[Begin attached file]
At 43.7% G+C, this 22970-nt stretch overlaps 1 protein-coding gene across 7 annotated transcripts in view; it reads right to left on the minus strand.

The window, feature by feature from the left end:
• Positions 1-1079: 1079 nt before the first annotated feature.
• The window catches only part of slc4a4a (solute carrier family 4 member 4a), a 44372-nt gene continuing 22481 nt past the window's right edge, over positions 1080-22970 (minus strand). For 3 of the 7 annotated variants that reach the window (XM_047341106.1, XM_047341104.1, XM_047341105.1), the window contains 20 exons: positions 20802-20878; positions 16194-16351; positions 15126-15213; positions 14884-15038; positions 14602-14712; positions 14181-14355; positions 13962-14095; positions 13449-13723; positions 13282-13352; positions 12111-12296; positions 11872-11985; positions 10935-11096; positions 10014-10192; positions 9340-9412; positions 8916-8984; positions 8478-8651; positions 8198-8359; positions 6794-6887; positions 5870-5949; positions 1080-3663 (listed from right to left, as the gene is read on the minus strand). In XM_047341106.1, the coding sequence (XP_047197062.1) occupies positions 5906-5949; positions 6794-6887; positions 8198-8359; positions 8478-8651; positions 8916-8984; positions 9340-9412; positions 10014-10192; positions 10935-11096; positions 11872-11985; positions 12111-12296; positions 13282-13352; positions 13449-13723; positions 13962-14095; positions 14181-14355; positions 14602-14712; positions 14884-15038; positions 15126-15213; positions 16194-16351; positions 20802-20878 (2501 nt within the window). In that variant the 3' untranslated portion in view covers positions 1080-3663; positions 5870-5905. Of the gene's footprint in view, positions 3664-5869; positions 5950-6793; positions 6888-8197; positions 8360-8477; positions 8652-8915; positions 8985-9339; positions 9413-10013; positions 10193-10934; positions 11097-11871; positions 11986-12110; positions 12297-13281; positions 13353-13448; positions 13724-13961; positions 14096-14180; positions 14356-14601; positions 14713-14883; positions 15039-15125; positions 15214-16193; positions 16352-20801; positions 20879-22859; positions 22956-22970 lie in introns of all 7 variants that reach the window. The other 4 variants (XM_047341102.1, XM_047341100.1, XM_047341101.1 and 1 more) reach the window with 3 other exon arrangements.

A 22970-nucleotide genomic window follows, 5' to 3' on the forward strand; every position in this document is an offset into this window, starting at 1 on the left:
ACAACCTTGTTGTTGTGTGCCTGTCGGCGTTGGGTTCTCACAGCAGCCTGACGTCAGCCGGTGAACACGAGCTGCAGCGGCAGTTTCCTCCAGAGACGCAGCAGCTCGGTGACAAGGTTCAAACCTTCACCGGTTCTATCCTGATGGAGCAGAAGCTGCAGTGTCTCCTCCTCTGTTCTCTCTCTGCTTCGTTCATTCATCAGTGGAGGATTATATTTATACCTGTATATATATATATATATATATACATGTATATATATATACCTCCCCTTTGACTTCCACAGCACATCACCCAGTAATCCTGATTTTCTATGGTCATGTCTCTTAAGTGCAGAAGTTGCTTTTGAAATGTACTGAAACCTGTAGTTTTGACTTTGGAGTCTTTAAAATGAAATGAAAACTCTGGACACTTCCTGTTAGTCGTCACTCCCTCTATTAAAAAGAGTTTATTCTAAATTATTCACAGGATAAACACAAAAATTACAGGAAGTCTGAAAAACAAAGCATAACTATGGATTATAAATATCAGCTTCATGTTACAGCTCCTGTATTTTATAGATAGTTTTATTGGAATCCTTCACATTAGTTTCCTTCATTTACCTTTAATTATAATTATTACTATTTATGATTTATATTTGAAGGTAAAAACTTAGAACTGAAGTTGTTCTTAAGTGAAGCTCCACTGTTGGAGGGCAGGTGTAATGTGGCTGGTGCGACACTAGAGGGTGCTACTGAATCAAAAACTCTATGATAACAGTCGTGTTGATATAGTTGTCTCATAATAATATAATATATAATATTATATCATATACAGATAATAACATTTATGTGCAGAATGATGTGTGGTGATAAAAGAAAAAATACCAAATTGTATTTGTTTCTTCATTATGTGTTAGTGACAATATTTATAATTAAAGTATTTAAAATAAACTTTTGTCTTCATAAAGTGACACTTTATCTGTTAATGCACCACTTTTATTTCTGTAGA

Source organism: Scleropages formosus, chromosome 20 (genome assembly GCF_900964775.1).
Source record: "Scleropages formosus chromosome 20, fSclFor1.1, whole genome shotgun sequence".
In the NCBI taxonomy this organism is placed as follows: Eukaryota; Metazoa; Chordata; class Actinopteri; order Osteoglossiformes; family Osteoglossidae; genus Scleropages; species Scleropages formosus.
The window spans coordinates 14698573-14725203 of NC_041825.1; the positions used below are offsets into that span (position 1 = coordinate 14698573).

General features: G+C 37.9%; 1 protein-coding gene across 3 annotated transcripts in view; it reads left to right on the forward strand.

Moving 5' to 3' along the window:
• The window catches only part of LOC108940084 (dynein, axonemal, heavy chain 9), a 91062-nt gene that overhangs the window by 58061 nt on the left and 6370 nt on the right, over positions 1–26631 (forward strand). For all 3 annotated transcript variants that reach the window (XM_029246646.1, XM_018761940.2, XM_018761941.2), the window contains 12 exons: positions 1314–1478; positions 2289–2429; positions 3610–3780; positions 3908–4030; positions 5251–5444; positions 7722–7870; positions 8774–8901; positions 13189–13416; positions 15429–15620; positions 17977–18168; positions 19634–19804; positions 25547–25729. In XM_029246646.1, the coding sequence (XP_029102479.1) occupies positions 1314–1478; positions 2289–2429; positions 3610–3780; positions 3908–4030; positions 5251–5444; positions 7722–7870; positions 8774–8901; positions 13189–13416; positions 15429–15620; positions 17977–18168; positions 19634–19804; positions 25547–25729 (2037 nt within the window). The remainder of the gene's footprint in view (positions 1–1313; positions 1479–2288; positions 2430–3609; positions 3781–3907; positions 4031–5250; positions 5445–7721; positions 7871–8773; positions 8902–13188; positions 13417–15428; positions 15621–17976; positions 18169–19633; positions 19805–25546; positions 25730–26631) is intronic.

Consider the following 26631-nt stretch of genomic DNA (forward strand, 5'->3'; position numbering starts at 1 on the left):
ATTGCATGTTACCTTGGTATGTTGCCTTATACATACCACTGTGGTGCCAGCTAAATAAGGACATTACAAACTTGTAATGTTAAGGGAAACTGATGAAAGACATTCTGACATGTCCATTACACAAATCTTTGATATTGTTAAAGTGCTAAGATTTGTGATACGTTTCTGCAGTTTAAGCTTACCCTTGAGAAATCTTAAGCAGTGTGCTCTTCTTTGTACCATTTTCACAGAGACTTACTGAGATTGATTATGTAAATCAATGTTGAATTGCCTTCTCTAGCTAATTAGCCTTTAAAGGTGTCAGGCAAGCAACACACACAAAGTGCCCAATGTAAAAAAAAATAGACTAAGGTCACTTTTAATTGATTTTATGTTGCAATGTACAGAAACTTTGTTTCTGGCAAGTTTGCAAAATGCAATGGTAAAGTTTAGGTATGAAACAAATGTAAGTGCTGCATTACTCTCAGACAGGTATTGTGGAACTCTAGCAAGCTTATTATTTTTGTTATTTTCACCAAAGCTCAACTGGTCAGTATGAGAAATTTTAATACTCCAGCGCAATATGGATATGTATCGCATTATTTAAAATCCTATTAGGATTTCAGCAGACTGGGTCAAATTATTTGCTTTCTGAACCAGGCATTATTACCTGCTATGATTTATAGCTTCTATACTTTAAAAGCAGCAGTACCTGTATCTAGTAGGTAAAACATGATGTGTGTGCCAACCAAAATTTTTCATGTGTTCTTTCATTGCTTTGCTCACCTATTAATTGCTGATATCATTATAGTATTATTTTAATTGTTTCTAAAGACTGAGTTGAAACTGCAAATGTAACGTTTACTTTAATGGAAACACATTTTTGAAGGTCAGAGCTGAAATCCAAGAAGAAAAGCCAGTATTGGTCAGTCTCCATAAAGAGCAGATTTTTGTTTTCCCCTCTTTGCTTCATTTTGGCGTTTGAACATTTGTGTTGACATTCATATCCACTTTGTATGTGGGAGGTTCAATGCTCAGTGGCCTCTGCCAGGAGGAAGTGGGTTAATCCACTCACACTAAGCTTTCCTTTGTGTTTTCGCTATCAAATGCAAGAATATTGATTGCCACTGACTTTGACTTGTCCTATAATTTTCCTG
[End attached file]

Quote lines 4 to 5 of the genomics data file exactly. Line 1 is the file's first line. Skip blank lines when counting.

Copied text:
• The window catches only part of slc4a4a (solute carrier family 4 member 4a), a 44372-nt gene continuing 22481 nt past the window's right edge, over positions 1080-22970 (minus strand). For 3 of the 7 annotated variants that reach the window (XM_047341106.1, XM_047341104.1, XM_047341105.1), the window contains 20 exons: positions 20802-20878; positions 16194-16351; positions 15126-15213; positions 14884-15038; positions 14602-14712; positions 14181-14355; positions 13962-14095; positions 13449-13723; positions 13282-13352; positions 12111-12296; positions 11872-11985; positions 10935-11096; positions 10014-10192; positions 9340-9412; positions 8916-8984; positions 8478-8651; positions 8198-8359; positions 6794-6887; positions 5870-5949; positions 1080-3663 (listed from right to left, as the gene is read on the minus strand). In XM_047341106.1, the coding sequence (XP_047197062.1) occupies positions 5906-5949; positions 6794-6887; positions 8198-8359; positions 8478-8651; positions 8916-8984; positions 9340-9412; positions 10014-10192; positions 10935-11096; positions 11872-11985; positions 12111-12296; positions 13282-13352; positions 13449-13723; positions 13962-14095; positions 14181-14355; positions 14602-14712; positions 14884-15038; positions 15126-15213; positions 16194-16351; positions 20802-20878 (2501 nt within the window). In that variant the 3' untranslated portion in view covers positions 1080-3663; positions 5870-5905. Of the gene's footprint in view, positions 3664-5869; positions 5950-6793; positions 6888-8197; positions 8360-8477; positions 8652-8915; positions 8985-9339; positions 9413-10013; positions 10193-10934; positions 11097-11871; positions 11986-12110; positions 12297-13281; positions 13353-13448; positions 13724-13961; positions 14096-14180; positions 14356-14601; positions 14713-14883; positions 15039-15125; positions 15214-16193; positions 16352-20801; positions 20879-22859; positions 22956-22970 lie in introns of all 7 variants that reach the window. The other 4 variants (XM_047341102.1, XM_047341100.1, XM_047341101.1 and 1 more) reach the window with 3 other exon arrangements.

A 22970-nucleotide genomic window follows, 5' to 3' on the forward strand; every position in this document is an offset into this window, starting at 1 on the left: